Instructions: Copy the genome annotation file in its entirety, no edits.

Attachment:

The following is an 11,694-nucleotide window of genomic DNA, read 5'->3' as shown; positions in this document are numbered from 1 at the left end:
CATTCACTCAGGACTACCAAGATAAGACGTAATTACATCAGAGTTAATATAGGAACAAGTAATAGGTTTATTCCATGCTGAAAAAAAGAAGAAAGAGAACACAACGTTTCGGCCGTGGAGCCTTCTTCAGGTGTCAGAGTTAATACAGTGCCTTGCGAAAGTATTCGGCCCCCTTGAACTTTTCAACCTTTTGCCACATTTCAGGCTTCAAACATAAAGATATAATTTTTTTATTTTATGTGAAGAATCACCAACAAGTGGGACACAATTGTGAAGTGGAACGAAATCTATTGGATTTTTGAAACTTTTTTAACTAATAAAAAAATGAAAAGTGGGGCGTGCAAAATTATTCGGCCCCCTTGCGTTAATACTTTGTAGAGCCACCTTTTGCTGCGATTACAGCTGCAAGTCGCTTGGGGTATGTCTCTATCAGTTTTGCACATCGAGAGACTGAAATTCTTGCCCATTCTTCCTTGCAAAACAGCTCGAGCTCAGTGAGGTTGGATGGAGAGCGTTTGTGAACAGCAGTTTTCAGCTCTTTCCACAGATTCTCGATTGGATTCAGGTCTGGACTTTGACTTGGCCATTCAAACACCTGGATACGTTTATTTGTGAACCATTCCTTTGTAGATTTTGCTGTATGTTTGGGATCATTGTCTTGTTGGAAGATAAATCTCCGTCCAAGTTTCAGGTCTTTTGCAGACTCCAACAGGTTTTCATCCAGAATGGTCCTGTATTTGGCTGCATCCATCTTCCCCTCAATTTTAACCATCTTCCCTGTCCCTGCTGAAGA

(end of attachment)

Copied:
The following is an 11,694-nucleotide window of genomic DNA, read 5'->3' as shown; positions in this document are numbered from 1 at the left end:
CATTCACTCAGGACTACCAAGATAAGACGTAATTACATCAGAGTTAATATAGGAACAAGTAATAGGTTTATTCCATGCTGAAAAAAAGAAGAAAGAGAACACAACGTTTCGGCCGTGGAGCCTTCTTCAGGTGTCAGAGTTAATACAGTGCCTTGCGAAAGTATTCGGCCCCCTTGAACTTTTCAACCTTTTGCCACATTTCAGGCTTCAAACATAAAGATATAATTTTTTTATTTTATGTGAAGAATCACCAACAAGTGGGACACAATTGTGAAGTGGAACGAAATCTATTGGATTTTTGAAACTTTTTTAACTAATAAAAAAATGAAAAGTGGGGCGTGCAAAATTATTCGGCCCCCTTGCGTTAATACTTTGTAGAGCCACCTTTTGCTGCGATTACAGCTGCAAGTCGCTTGGGGTATGTCTCTATCAGTTTTGCACATCGAGAGACTGAAATTCTTGCCCATTCTTCCTTGCAAAACAGCTCGAGCTCAGTGAGGTTGGATGGAGAGCGTTTGTGAACAGCAGTTTTCAGCTCTTTCCACAGATTCTCGATTGGATTCAGGTCTGGACTTTGACTTGGCCATTCAAACACCTGGATACGTTTATTTGTGAACCATTCCTTTGTAGATTTTGCTGTATGTTTGGGATCATTGTCTTGTTGGAAGATAAATCTCCGTCCAAGTTTCAGGTCTTTTGCAGACTCCAACAGGTTTTCATCCAGAATGGTCCTGTATTTGGCTGCATCCATCTTCCCCTCAATTTTAACCATCTTCCCTGTCCCTGCTGAAGA